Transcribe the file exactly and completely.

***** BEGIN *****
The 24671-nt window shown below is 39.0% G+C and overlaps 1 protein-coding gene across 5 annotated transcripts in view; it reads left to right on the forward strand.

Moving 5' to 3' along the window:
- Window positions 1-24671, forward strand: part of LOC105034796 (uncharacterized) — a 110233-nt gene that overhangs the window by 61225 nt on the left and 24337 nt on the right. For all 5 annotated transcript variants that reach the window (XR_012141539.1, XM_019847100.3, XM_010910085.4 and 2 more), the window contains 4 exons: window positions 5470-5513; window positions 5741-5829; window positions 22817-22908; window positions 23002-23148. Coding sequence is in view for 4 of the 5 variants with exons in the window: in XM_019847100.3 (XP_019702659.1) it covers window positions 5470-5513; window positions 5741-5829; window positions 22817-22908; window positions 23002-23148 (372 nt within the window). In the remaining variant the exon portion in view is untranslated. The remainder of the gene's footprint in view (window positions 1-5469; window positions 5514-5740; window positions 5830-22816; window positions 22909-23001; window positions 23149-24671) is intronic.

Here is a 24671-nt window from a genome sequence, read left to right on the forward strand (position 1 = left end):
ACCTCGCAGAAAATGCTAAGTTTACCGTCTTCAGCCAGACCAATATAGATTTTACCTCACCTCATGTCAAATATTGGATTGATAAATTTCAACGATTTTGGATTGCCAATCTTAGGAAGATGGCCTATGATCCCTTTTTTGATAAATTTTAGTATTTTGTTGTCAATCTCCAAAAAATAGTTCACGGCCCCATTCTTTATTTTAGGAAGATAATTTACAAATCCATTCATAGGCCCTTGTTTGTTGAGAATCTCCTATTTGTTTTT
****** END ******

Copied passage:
The 24671-nt window shown below is 39.0% G+C and overlaps 1 protein-coding gene across 5 annotated transcripts in view; it reads left to right on the forward strand.

Moving 5' to 3' along the window:
- Window positions 1-24671, forward strand: part of LOC105034796 (uncharacterized) — a 110233-nt gene that overhangs the window by 61225 nt on the left and 24337 nt on the right. For all 5 annotated transcript variants that reach the window (XR_012141539.1, XM_019847100.3, XM_010910085.4 and 2 more), the window contains 4 exons: window positions 5470-5513; window positions 5741-5829; window positions 22817-22908; window positions 23002-23148. Coding sequence is in view for 4 of the 5 variants with exons in the window: in XM_019847100.3 (XP_019702659.1) it covers window positions 5470-5513; window positions 5741-5829; window positions 22817-22908; window positions 23002-23148 (372 nt within the window). In the remaining variant the exon portion in view is untranslated. The remainder of the gene's footprint in view (window positions 1-5469; window positions 5514-5740; window positions 5830-22816; window positions 22909-23001; window positions 23149-24671) is intronic.

Here is a 24671-nt window from a genome sequence, read left to right on the forward strand (position 1 = left end):
ACCTCGCAGAAAATGCTAAGTTTACCGTCTTCAGCCAGACCAATATAGATTTTACCTCACCTCATGTCAAATATTGGATTGATAAATTTCAACGATTTTGGATTGCCAATCTTAGGAAGATGGCCTATGATCCCTTTTTTGATAAATTTTAGTATTTTGTTGTCAATCTCCAAAAAATAGTTCACGGCCCCATTCTTTATTTTAGGAAGATAATTTACAAATCCATTCATAGGCCCTTGTTTGTTGAGAATCTCCTATTTGTTTTT